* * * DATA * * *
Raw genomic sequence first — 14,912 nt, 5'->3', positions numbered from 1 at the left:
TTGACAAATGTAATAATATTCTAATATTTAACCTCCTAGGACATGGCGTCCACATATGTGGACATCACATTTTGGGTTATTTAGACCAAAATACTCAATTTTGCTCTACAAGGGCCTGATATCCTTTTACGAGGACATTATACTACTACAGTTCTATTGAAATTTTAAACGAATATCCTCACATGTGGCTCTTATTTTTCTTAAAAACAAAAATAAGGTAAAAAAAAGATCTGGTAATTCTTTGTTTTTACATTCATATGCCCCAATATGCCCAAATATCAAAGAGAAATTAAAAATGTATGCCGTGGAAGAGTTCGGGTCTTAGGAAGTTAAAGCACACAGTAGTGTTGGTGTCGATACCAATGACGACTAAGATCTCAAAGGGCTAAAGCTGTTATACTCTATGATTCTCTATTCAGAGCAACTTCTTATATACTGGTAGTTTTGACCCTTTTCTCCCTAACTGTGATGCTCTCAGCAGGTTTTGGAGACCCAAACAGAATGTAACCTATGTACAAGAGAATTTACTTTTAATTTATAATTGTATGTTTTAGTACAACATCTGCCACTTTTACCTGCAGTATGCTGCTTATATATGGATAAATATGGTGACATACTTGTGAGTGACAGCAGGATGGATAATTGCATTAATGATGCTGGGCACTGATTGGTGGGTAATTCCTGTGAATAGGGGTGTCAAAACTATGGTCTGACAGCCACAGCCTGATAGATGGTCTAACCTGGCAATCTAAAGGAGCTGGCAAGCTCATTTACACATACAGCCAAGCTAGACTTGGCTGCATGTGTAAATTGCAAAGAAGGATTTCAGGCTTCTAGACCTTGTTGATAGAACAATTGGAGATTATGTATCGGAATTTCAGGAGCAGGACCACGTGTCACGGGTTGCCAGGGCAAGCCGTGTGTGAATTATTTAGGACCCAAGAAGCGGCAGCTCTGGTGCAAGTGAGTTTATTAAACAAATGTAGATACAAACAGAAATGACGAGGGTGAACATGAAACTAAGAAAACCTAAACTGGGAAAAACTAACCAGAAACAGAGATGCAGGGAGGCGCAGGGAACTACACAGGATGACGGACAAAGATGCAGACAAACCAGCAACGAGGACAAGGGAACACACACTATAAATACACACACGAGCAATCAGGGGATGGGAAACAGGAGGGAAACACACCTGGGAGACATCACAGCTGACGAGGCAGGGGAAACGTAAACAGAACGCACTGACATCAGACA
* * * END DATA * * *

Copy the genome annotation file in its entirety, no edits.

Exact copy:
Raw genomic sequence first — 14,912 nt, 5'->3', positions numbered from 1 at the left:
TTGACAAATGTAATAATATTCTAATATTTAACCTCCTAGGACATGGCGTCCACATATGTGGACATCACATTTTGGGTTATTTAGACCAAAATACTCAATTTTGCTCTACAAGGGCCTGATATCCTTTTACGAGGACATTATACTACTACAGTTCTATTGAAATTTTAAACGAATATCCTCACATGTGGCTCTTATTTTTCTTAAAAACAAAAATAAGGTAAAAAAAAGATCTGGTAATTCTTTGTTTTTACATTCATATGCCCCAATATGCCCAAATATCAAAGAGAAATTAAAAATGTATGCCGTGGAAGAGTTCGGGTCTTAGGAAGTTAAAGCACACAGTAGTGTTGGTGTCGATACCAATGACGACTAAGATCTCAAAGGGCTAAAGCTGTTATACTCTATGATTCTCTATTCAGAGCAACTTCTTATATACTGGTAGTTTTGACCCTTTTCTCCCTAACTGTGATGCTCTCAGCAGGTTTTGGAGACCCAAACAGAATGTAACCTATGTACAAGAGAATTTACTTTTAATTTATAATTGTATGTTTTAGTACAACATCTGCCACTTTTACCTGCAGTATGCTGCTTATATATGGATAAATATGGTGACATACTTGTGAGTGACAGCAGGATGGATAATTGCATTAATGATGCTGGGCACTGATTGGTGGGTAATTCCTGTGAATAGGGGTGTCAAAACTATGGTCTGACAGCCACAGCCTGATAGATGGTCTAACCTGGCAATCTAAAGGAGCTGGCAAGCTCATTTACACATACAGCCAAGCTAGACTTGGCTGCATGTGTAAATTGCAAAGAAGGATTTCAGGCTTCTAGACCTTGTTGATAGAACAATTGGAGATTATGTATCGGAATTTCAGGAGCAGGACCACGTGTCACGGGTTGCCAGGGCAAGCCGTGTGTGAATTATTTAGGACCCAAGAAGCGGCAGCTCTGGTGCAAGTGAGTTTATTAAACAAATGTAGATACAAACAGAAATGACGAGGGTGAACATGAAACTAAGAAAACCTAAACTGGGAAAAACTAACCAGAAACAGAGATGCAGGGAGGCGCAGGGAACTACACAGGATGACGGACAAAGATGCAGACAAACCAGCAACGAGGACAAGGGAACACACACTATAAATACACACACGAGCAATCAGGGGATGGGAAACAGGAGGGAAACACACCTGGGAGACATCACAGCTGACGAGGCAGGGGAAACGTAAACAGAACGCACTGACATCAGACA